I cringe every time a tourist comes to Thailand and posts a picture atop an elephant with a caption like, “Riding an elephant was amazing!” It’s seen as something you have to do in Thailand. You can’t take 10 steps in Chiang Mai without seeing advertisements for elephant rides. I don’t doubt that many people may have good intentions when they choose to ride an elephant: you may love elephants, so you want an intimate experience with one. Unfortunately, ignorance is bliss in this situation.
If more people knew the heart-wrenching reality behind elephant trekking, I believe it would be removed from more bucket lists… because the truth is crushing. Literally.
Crushing an elephant’s spirit, known as Phajaan in Thai, is a sad excuse for a ritual. It’s a process in which elephants are physically and mentally broken through brutal training, torturing, and starvation. Elephants (preferably baby elephants) are chained and abused in various ways for days or weeks until they cannot even stand. Many don’t make it through the process. This trauma and brutality prepares an elephant for taking human commands. This graphic picture captured by Brent Lewin shows a baby elephant bracing for a hit.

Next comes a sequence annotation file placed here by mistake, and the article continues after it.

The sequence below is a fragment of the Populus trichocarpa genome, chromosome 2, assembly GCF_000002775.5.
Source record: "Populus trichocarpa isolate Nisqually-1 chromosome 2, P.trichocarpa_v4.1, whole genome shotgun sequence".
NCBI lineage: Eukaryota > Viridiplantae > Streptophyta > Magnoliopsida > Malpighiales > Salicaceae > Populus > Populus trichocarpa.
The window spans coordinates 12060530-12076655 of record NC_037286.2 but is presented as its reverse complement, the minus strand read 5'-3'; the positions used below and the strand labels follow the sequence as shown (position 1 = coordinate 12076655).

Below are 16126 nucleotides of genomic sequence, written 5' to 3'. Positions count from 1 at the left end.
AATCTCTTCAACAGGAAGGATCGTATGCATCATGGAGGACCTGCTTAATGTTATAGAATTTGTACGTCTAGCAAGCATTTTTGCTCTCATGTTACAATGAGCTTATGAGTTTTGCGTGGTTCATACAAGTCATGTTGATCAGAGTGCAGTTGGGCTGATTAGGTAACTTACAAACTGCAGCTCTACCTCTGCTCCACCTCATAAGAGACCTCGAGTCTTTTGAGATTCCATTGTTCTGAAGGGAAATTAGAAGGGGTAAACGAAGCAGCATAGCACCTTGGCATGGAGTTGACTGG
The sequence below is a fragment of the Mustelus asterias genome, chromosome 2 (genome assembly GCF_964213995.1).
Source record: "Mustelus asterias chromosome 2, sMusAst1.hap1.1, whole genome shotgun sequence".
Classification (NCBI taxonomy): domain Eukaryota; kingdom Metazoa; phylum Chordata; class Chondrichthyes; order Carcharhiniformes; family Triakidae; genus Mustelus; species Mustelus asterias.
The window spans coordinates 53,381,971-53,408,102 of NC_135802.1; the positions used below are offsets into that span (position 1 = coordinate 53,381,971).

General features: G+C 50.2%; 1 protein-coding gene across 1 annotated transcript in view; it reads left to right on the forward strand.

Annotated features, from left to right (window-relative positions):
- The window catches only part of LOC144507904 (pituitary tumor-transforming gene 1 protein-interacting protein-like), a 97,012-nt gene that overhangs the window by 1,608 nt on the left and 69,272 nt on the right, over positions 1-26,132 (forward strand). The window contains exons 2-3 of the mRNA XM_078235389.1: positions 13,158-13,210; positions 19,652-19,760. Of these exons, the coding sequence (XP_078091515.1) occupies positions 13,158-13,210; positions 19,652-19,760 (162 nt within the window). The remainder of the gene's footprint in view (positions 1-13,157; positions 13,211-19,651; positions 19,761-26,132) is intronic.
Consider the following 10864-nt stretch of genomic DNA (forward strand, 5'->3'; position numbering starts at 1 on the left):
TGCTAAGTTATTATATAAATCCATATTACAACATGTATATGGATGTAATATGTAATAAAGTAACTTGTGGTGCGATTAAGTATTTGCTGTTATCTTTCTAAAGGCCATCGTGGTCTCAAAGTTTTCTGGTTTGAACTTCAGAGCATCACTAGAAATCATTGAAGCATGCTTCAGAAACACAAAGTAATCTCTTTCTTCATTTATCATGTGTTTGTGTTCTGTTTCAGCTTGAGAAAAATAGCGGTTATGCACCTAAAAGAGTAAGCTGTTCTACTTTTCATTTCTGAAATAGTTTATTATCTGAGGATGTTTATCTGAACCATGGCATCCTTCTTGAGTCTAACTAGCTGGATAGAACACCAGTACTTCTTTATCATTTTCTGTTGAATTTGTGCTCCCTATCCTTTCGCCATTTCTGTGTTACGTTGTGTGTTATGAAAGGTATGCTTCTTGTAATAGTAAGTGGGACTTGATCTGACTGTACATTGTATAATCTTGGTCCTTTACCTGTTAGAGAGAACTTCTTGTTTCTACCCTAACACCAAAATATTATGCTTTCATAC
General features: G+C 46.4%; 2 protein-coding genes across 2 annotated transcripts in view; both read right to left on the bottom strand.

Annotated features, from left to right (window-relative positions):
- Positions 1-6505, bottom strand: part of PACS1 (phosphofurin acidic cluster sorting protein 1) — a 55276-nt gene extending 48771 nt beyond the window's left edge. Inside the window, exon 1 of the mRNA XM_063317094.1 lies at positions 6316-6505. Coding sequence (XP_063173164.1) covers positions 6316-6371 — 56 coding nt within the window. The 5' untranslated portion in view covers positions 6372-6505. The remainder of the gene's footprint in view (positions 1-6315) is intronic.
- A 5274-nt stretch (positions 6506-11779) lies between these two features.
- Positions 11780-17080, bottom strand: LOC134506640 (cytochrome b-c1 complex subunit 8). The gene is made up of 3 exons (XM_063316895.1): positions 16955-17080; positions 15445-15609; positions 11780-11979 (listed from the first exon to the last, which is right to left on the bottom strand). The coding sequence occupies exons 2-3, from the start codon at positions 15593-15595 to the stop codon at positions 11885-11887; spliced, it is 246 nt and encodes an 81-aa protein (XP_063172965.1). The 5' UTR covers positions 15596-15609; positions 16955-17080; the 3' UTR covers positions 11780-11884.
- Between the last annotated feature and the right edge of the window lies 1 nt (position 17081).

Phajaan is so brutal and horrendous that elephants have taken their own lives during the process by stepping on their trunks and suffocating themselves. At a panel discussion for Animal Welfare in the Tourism Industry in Thailand (2016), Lek Chailert, the founder of Elephant Nature Park (ENP), added that now their trunks are often tied to a nearby tree or strong object to ensure that they don’t have this option.